Researchers use CLSA data to examine link between cognition, hearing and vision loss

Thursday, March 12, 2020

By Patrick Lejtenyi, Concordia University

There is a long-established and widely recognized link between declines in sensory acuity — particularly hearing and vision — and cognition. Data from the Canadian Longitudinal Study on Aging (CLSA), involving tens of thousands of participants across the country aged 45 to 85, backs this up.

A recent study led by Montreal researchers asks why this relationship exists. Concordia University’s Natalie Phillips and her colleagues found that poor hearing especially was linked to declines in memory and executive function in otherwise relatively healthy, autonomous, community-dwelling older adults.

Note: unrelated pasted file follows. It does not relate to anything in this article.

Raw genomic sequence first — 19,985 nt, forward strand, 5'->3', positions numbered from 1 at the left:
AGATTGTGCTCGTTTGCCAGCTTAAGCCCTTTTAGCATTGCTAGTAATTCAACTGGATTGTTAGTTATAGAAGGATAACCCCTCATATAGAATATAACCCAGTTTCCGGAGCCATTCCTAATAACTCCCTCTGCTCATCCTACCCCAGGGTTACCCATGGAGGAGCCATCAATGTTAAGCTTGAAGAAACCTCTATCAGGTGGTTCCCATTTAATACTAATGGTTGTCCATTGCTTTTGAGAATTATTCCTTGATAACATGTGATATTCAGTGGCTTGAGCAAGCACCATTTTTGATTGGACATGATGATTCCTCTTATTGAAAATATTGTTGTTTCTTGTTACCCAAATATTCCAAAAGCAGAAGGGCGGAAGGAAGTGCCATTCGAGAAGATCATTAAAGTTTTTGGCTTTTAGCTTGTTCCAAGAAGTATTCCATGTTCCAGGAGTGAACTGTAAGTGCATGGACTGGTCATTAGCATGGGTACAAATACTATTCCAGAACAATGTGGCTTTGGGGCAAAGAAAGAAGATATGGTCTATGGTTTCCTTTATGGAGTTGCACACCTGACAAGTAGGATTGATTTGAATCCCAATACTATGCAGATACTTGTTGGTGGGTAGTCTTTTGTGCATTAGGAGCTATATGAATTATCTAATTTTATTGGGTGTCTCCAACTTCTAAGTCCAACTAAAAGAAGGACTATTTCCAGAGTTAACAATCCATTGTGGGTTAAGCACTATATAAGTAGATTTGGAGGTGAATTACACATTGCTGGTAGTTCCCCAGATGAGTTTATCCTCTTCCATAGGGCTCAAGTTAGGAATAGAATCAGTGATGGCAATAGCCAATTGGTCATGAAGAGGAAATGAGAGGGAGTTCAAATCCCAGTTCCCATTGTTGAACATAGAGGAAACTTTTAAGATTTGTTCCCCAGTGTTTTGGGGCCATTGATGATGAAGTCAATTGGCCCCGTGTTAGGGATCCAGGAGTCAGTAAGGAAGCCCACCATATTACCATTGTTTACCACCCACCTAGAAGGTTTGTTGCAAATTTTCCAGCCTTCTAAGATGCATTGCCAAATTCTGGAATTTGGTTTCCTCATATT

Their paper, published in the journal Scientific Reports, asks if social factors — loneliness, depression and so on — also play a role in cognitive decline.

“We really want to look at individuals who have more restricted social networks and less social support,” says Phillips, professor of psychology in the Faculty of Arts and Science and the paper’s co-author. “Are the ones who are getting less brain stimulation and less social enrichment experiencing poorer cognition?”

Phillips says they really did not find strong evidence of that. Read the full story here.